2. Room upgrades on paid stays

Another nice award option within the World of Hyatt program is the ability to redeem points to upgrade paid stays. This is particularly valuable when there’s a huge difference between the cash rates for a standard room and a standard suite, and the number of points you’d need for the upgrade is relatively small:

  • Upgrade to Regency Club / Grand Club: 3,000 points per night
  • Upgrade to Standard Suite: 6,000 points per night
  • Upgrade to Premium Suite: 9,000 points per night

Note that at all Hyatt brands with rooms that are upgrade eligible, you must book the Standard Rate, and at Hyatt resort properties, you must book into at least a Deluxe room. However, the difference in prices between deluxe rooms and suites can easily be hundreds of dollars, so this is a great way to extend the value of your points.

3. Low-tier properties

If you’re looking for solid value without the frills of a luxury resort, consider looking at Category 1, 2 and 3 properties. Free night awards at these hotels are just 5,000, 8,000 and 12,000 points (respectively), and with paid rates rarely dipping below $150 per night, you’re almost guaranteed to get a great return from your redemptions.

This could be especially valuable for bigger cities. For example, let’s say you wanted to visit Tampa, FL next year, and you’re eyeing the Hyatt House near downtown. For a three-night stay over Easter weekend, you’d spend over $1,300 for a standard room.

The price of the Hyatt House Downtown Tampa over Easter weekend 2022
(Screenshot courtesy of Chase.com)

Booking the same room by transferring Ultimate Rewards points to Hyatt would set you back just 36,000 points, giving you a value of 3.72 cents per point.

4. Guest of Honor awards

A final award option applies to those with Hyatt’s top-tier Globalist status. In most airline and hotel loyalty programs, you can redeem your points and miles for other travelers. However, when they take the flight or stay in the hotel room, your elite status doesn’t carry over. That isn’t the case with Hyatt. When you use your points for a loved one’s stay as a Globalist member, he/she temporarily “inherits” your status and all of the perks that go along with it, including free breakfast and space-available upgrades at check-in. While not available at all Hyatt brands, it’s still a fantastic way to share the wealth of your road warrior ways with a friend or family member.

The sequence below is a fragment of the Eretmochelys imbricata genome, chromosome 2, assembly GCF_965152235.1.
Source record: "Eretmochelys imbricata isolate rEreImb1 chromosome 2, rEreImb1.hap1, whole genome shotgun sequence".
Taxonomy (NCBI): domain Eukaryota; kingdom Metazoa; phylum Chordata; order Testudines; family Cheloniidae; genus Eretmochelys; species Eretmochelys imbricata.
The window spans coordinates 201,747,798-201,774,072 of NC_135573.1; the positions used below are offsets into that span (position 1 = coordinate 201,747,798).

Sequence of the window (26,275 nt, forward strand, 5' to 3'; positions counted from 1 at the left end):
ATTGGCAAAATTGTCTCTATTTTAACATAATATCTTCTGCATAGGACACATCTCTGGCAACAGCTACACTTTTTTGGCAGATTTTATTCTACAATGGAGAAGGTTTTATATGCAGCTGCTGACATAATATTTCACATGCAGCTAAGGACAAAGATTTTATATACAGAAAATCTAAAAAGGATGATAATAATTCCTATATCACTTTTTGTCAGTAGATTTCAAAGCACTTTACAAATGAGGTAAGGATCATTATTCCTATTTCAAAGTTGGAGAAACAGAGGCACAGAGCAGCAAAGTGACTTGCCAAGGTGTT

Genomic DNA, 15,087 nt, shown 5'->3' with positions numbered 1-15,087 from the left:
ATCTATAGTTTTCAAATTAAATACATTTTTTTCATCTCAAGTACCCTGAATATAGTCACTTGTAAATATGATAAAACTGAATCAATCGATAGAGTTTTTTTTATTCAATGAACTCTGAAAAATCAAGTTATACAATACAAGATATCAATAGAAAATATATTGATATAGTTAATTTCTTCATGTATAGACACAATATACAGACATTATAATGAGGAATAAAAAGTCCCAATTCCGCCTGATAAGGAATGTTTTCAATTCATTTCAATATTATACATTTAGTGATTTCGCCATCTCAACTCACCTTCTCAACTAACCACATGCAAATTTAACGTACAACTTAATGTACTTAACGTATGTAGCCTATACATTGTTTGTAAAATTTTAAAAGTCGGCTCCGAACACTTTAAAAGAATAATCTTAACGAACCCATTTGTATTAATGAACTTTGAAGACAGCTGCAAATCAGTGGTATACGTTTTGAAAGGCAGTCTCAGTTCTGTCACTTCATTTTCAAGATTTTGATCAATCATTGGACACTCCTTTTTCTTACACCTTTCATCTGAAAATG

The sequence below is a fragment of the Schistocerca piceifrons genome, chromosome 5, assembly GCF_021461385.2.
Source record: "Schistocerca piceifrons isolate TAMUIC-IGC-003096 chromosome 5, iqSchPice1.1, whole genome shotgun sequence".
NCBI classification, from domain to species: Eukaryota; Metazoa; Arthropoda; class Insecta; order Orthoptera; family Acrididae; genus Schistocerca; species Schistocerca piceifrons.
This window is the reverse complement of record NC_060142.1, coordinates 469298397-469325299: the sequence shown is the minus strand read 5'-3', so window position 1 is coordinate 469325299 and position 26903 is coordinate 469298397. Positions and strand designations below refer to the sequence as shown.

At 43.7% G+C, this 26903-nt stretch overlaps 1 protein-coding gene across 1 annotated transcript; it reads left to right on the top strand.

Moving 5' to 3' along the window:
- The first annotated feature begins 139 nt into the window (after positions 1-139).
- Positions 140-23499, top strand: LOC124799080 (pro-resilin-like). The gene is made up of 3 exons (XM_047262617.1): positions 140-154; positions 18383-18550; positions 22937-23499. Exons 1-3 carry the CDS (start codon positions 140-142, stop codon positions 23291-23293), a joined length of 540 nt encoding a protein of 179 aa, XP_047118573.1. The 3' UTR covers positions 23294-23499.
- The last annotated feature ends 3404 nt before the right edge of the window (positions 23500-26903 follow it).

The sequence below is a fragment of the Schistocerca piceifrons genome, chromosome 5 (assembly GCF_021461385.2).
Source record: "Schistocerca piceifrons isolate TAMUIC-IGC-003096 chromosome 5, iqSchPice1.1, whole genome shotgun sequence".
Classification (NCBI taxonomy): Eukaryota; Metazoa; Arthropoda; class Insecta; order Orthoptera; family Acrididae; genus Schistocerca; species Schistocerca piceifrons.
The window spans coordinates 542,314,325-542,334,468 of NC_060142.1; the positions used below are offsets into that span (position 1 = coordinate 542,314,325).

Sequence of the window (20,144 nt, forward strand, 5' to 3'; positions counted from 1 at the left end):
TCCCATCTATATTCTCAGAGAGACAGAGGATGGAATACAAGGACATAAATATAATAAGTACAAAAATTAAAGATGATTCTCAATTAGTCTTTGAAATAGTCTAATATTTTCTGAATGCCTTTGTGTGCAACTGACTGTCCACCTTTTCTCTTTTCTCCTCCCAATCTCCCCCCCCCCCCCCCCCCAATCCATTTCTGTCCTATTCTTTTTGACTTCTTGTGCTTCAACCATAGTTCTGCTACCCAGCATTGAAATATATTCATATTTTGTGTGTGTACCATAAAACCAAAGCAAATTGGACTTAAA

Bottom Line

The World of Hyatt program is a favorite of award travelers thanks to its reasonable redemption rates and luxurious properties worldwide. I’ve personally had some incredible stays with Hyatt, and the program is my go-to transfer partner from Chase Ultimate Rewards. However, it’s critical to know both when and how to transfer your points to your Hyatt account and hopefully, this guide has clarified both of those processes.

By following these tips, you’ll be well on your way to redeeming your Ultimate Rewards points for maximum value.

Featured photo of the Hyatt Zilara Rose Hall by Benji Stawski/The Points Guy

Editorial Disclaimer: Opinions expressed here are the author’s alone, not those of any bank, credit card issuer, airlines or hotel chain, and have not been reviewed, approved or otherwise endorsed by any of these entities.

Disclaimer: The responses below are not provided or commissioned by the bank advertiser. Responses have not been reviewed, approved or otherwise endorsed by the bank advertiser. It is not the bank advertiser’s responsibility to ensure all posts and/or questions are answered.